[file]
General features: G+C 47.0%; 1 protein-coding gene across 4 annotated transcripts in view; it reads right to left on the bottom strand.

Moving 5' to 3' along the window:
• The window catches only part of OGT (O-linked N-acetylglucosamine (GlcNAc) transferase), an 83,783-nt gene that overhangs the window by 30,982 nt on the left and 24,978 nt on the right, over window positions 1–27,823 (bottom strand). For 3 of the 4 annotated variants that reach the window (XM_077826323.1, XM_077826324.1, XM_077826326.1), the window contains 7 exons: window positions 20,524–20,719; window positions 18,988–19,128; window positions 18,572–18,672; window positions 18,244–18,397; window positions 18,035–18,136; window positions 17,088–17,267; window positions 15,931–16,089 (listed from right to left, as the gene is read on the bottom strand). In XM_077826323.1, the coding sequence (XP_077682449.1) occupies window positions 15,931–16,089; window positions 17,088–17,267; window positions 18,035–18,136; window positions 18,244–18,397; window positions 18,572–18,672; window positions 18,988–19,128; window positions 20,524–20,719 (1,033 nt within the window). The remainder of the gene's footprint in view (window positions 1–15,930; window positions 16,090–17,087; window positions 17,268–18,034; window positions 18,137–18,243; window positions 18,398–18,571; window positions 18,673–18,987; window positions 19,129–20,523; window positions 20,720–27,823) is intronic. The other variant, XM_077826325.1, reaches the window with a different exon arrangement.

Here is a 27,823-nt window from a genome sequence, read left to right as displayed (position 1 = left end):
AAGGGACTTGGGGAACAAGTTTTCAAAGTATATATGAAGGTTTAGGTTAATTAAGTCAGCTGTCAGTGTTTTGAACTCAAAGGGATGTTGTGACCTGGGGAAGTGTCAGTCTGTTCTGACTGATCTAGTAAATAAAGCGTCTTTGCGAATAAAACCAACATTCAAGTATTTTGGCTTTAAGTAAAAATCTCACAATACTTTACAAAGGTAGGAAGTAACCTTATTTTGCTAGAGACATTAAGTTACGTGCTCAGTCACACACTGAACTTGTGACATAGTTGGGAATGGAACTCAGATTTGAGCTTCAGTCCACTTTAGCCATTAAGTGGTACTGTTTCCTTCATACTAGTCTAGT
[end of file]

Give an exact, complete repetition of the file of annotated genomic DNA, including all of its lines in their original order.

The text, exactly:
General features: G+C 47.0%; 1 protein-coding gene across 4 annotated transcripts in view; it reads right to left on the bottom strand.

Moving 5' to 3' along the window:
• The window catches only part of OGT (O-linked N-acetylglucosamine (GlcNAc) transferase), an 83,783-nt gene that overhangs the window by 30,982 nt on the left and 24,978 nt on the right, over window positions 1–27,823 (bottom strand). For 3 of the 4 annotated variants that reach the window (XM_077826323.1, XM_077826324.1, XM_077826326.1), the window contains 7 exons: window positions 20,524–20,719; window positions 18,988–19,128; window positions 18,572–18,672; window positions 18,244–18,397; window positions 18,035–18,136; window positions 17,088–17,267; window positions 15,931–16,089 (listed from right to left, as the gene is read on the bottom strand). In XM_077826323.1, the coding sequence (XP_077682449.1) occupies window positions 15,931–16,089; window positions 17,088–17,267; window positions 18,035–18,136; window positions 18,244–18,397; window positions 18,572–18,672; window positions 18,988–19,128; window positions 20,524–20,719 (1,033 nt within the window). The remainder of the gene's footprint in view (window positions 1–15,930; window positions 16,090–17,087; window positions 17,268–18,034; window positions 18,137–18,243; window positions 18,398–18,571; window positions 18,673–18,987; window positions 19,129–20,523; window positions 20,720–27,823) is intronic. The other variant, XM_077826325.1, reaches the window with a different exon arrangement.

Here is a 27,823-nt window from a genome sequence, read left to right as displayed (position 1 = left end):
AAGGGACTTGGGGAACAAGTTTTCAAAGTATATATGAAGGTTTAGGTTAATTAAGTCAGCTGTCAGTGTTTTGAACTCAAAGGGATGTTGTGACCTGGGGAAGTGTCAGTCTGTTCTGACTGATCTAGTAAATAAAGCGTCTTTGCGAATAAAACCAACATTCAAGTATTTTGGCTTTAAGTAAAAATCTCACAATACTTTACAAAGGTAGGAAGTAACCTTATTTTGCTAGAGACATTAAGTTACGTGCTCAGTCACACACTGAACTTGTGACATAGTTGGGAATGGAACTCAGATTTGAGCTTCAGTCCACTTTAGCCATTAAGTGGTACTGTTTCCTTCATACTAGTCTAGT